Posted by:on February 24th, 2014
Change Becomes Us sounds unmistakably like Wire. It also sounds like it could have came out in the early 80’s in terms of Wire’s catalog, not the general 80’s soundscape. Wire is famous for re-contextualizing and rerecording their catalog and performances, which they continue to do here. Colin Newman revealed the tracks all have their roots in bits and pieces of songs Wire wrote or performed in the early to mid 80’s. However, Change Becomes Us does not sound like retro pandering in any way. It’s a very modern soundscape. Had Change Becomes Us been released after 154, it would likely have been hailed as the fourth great Wire album, one that helped ease the transition to Wire’s more electronic sounds in the late 80’s and early 90’s. So it’s something like 30 plus years later… 30 Years. How do you measure Change Becomes Us in that context? On it’s own, it’s a great album. It’s also a great Wire album, but it’s not a landmark Wire album, and it’s not without fault. Critics are fond of saying Wire challenges their audience by not always giving them what they want, almost to the point of obstinance, or by being lyrically obscure. You likely aren’t going to remember much of the lyrics on Change Becomes Us, often times the vocals seem like they are only there to set a mood. Then there’s a beautiful song like “Re-invent your second wheel,” which features a seemingly random string of letters in the chorus, but works brilliantly, only to be abruptly shattered by the next track “Stealth of a Stork” which starts of in a cartoonish barrage of an 80’s hardcore beat, but still manages to rise above. So it’s clear that Wire continues to do whatever it wants. Fortuantely, they still do it well. Change Becomes Us is a testament to that.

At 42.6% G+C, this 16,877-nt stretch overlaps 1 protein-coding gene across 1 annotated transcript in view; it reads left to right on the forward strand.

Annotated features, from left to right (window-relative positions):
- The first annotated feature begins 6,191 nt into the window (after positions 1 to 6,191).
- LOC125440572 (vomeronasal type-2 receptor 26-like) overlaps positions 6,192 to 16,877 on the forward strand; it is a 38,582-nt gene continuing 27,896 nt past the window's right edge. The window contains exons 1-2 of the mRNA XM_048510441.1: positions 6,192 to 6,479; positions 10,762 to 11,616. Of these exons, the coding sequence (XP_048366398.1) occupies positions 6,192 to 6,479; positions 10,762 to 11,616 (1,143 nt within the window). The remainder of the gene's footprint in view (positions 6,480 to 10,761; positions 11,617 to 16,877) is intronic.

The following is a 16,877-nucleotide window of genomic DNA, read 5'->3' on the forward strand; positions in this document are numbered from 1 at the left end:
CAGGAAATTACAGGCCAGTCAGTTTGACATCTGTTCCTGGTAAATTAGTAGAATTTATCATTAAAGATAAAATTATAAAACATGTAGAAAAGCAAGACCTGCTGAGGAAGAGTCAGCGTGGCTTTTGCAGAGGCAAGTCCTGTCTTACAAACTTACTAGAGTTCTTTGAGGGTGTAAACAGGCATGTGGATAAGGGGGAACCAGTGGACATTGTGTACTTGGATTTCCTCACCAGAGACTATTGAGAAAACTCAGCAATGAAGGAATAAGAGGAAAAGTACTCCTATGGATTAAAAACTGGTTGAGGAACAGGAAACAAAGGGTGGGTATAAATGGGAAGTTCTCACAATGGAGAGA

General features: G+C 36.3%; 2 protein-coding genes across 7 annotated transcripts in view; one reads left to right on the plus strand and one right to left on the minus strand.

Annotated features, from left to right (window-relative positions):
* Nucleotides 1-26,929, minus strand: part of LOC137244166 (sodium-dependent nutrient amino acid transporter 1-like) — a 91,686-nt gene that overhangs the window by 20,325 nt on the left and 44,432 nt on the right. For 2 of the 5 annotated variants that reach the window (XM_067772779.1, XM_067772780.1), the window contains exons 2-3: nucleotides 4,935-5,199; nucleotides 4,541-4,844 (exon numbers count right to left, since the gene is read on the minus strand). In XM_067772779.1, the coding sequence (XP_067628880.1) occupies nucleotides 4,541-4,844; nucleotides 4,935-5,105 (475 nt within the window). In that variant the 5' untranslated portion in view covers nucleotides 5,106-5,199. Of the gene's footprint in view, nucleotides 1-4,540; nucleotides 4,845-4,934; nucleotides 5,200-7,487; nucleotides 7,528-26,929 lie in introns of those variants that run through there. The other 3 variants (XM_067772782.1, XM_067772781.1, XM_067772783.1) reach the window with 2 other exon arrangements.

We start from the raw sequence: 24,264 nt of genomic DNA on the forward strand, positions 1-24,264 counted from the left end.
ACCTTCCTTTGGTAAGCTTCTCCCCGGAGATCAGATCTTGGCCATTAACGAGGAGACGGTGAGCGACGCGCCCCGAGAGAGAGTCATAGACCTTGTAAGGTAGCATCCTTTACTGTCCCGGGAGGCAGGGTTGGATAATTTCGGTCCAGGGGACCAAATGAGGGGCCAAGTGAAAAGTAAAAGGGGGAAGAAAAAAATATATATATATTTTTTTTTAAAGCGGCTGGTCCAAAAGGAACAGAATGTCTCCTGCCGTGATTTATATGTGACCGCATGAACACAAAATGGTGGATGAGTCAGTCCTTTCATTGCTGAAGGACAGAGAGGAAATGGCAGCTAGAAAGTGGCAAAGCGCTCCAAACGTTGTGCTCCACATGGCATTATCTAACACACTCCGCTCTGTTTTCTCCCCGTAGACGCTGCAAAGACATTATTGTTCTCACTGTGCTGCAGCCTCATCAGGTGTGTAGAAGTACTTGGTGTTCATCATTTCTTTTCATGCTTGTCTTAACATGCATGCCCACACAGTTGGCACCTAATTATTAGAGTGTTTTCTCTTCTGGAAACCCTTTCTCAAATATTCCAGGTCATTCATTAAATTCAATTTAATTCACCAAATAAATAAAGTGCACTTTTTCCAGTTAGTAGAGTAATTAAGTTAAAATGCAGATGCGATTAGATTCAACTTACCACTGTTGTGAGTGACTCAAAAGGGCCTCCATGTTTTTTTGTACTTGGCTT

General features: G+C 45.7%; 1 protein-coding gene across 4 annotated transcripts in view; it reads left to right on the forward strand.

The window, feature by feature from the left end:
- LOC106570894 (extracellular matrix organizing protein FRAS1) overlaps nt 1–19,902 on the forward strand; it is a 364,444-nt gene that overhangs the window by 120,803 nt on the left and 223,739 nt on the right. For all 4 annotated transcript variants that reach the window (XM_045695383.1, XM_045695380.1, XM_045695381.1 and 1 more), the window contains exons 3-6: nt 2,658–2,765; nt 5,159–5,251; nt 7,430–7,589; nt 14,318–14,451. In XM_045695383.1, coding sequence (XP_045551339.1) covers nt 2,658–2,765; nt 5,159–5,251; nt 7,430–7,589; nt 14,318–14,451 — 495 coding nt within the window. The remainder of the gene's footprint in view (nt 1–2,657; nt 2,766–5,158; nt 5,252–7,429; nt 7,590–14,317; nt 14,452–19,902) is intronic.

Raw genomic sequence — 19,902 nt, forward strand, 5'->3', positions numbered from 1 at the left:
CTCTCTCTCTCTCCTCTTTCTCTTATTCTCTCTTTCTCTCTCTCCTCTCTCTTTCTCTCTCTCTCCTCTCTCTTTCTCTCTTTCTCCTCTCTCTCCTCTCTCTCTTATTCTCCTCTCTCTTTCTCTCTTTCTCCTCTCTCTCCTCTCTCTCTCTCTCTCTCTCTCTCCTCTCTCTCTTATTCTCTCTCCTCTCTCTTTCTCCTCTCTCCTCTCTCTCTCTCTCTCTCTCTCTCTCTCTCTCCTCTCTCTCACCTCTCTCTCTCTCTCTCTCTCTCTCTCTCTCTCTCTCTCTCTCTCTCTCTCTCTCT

UPDATE: I’m disappointed in this review. It’s Wire, you know, so I felt like I had to write about “WIRE” and put on airs like a serious music critic. If you like Wire, in any of it’s phases, you’ll like Change Becomes Us. It fits in nicely a while after Chairs Missing but before IBTABA. If they were a brand new band, it would be good as well.
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